The state presented evidence that at around 9:30 a.m. the children heard one or more gunshots fired and heard Sandra scream. When Sandra's daughter knocked on the couple's bedroom door, Sandra did not answer but defendant did, telling her that the noises were firecrackers and she should go away. A few minutes later both Sandra's daughter and defendant's son heard more shots. Several more minutes later defendant called 911 and told police he had shot his wife. Sandra was pronounced dead at the hospital.
Defendant claimed in his testimony at trial that he had gotten the murder weapon, a Ruger .357 magnum handgun, out of a nightstand drawer where he kept it, that he was preparing to kill himself, but that when Sandra awoke and asked him what he was doing, he impulsively shot her. In short, while admitting he intentionally killed Sandra, defendant denied that he premeditated her killing.
The jury, however, was not required to credit defendant's testimony. In determining defendant's mental state preceding and at the time of the killing, the jury as finder of fact was free to consider all the evidence, to determine the credibility of witnesses and the weight to be given to their testimony, and to make reasonable inferences from the evidence that it credited. State v. Linder, 304 N.W.2d 902, 906 (Minn.1981).
Premeditation is a state of mind that generally only can be inferred from circumstantial evidence. Id. By definition, premeditation requires that "some appreciable time" sufficient for some reflection, planning, preparation, or determination pass between the forming of the intent and the carrying out of the act. State v. Moore, 481 N.W.2d 355, 360-61 (Minn.1992).
*398 Evidence bearing on the appropriateness of the inference of premeditation can include, among other things: evidence as to the number of times the defendant used the weapon or the number of wounds inflicted, State v. Swain, 269 N.W.2d 707, 713 (Minn.1978); evidence of the nature of the wounds, Moore, 481 N.W.2d at 361; evidence relating to the time sequence, e.g., evidence of a period of time between shots, State v. Lloyd, 345 N.W.2d 240, 246 (Minn.1984); evidence as to motive, State v. Webb, 440 N.W.2d 426, 431 (Minn.1989); and evidence of the defendant's words and actions before, during and after the killing.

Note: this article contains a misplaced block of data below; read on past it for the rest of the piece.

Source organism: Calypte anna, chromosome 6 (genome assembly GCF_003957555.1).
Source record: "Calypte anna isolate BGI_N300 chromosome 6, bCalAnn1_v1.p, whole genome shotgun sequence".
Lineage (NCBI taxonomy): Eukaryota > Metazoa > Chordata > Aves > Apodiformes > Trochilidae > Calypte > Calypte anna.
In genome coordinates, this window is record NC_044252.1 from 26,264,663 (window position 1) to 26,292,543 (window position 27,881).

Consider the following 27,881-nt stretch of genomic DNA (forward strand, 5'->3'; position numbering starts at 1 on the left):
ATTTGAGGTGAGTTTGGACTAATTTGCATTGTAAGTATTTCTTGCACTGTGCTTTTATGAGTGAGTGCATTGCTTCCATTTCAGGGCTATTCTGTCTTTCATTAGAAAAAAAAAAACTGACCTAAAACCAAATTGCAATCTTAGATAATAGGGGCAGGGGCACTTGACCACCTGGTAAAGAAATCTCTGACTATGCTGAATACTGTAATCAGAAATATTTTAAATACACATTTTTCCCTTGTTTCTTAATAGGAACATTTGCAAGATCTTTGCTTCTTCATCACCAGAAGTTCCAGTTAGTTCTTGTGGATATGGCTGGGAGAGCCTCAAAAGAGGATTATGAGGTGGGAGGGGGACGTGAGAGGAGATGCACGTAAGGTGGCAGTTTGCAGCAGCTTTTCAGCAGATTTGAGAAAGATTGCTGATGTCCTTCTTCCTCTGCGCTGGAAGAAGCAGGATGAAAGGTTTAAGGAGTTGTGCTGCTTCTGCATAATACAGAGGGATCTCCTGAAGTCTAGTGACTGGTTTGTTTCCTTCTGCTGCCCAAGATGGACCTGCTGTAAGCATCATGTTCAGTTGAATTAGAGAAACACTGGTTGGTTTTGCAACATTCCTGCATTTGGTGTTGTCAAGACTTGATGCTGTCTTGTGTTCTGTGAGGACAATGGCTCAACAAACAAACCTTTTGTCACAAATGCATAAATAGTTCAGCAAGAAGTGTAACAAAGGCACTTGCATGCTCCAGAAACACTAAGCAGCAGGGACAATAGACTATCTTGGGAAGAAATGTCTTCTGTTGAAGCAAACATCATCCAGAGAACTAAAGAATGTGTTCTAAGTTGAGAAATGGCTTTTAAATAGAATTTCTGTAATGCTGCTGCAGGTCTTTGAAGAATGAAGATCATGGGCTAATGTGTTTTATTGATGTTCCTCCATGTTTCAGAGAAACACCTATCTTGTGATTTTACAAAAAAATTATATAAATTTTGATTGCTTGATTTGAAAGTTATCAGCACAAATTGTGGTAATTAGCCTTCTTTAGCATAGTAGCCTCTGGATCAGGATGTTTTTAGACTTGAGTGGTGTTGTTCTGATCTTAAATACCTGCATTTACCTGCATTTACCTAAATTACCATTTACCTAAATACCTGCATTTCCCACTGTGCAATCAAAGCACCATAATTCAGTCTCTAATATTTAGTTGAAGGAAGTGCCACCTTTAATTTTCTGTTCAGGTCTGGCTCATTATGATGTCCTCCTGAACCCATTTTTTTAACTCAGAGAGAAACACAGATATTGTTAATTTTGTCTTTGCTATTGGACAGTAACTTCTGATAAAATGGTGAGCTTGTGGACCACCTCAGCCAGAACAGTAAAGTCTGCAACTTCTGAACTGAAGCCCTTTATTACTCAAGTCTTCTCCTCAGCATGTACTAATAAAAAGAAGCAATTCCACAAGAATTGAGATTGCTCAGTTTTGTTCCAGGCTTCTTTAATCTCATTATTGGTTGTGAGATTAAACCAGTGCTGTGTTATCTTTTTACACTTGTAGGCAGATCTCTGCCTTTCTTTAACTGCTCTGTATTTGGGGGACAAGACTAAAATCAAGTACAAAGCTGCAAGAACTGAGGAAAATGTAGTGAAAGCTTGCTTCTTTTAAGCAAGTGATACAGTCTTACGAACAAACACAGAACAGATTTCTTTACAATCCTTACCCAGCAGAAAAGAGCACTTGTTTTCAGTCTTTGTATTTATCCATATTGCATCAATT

In this case there was evidence that defendant's relationship with the victim had deteriorated and that defendant was angry with her; evidence that defendant and the victim had argued the night before the killing; evidence that defendant seemed "really weird" and "out of it" to the victim's daughter that night; evidence that defendant removed the gun from its zippered case and that, contrary to defendant's testimony at trial, the gun may have been unloaded when defendant got it out of the nightstand drawer; evidence that an appreciable period of time elapsed between defendant's arming himself and his firing of the gun; evidence that defendant fired the gun four times, with a significant pause between the first shot or shots and the remaining shots; evidence that three of the shots hit the victim; evidence that two of these three shots inflicted fatal wounds, one in the abdominal area and one in the head, both wounds resulting from the gun's having been fired at close range, within two feet from the victim; and evidence that in a statement he gave to the police shortly after the killing, defendant said that he previously had thought about killing the victim.
Looking, as we must, at the evidence in the light most favorable to the guilty verdict, we conclude that there was sufficient evidence, which the jury was free to credit, supporting the jury's determination that defendant premeditated the murder. State v. Dodis, 314 N.W.2d 233, 237 (Minn.1982). While any one of the individual factors in this case by itself might not have justified the inference of premeditation, the combination of all of the facts clearly provided a sufficient basis to justify the jury's inferring beyond a reasonable doubt that defendant not only intended to kill the victim, as he admitted, but that defendant premeditated her death.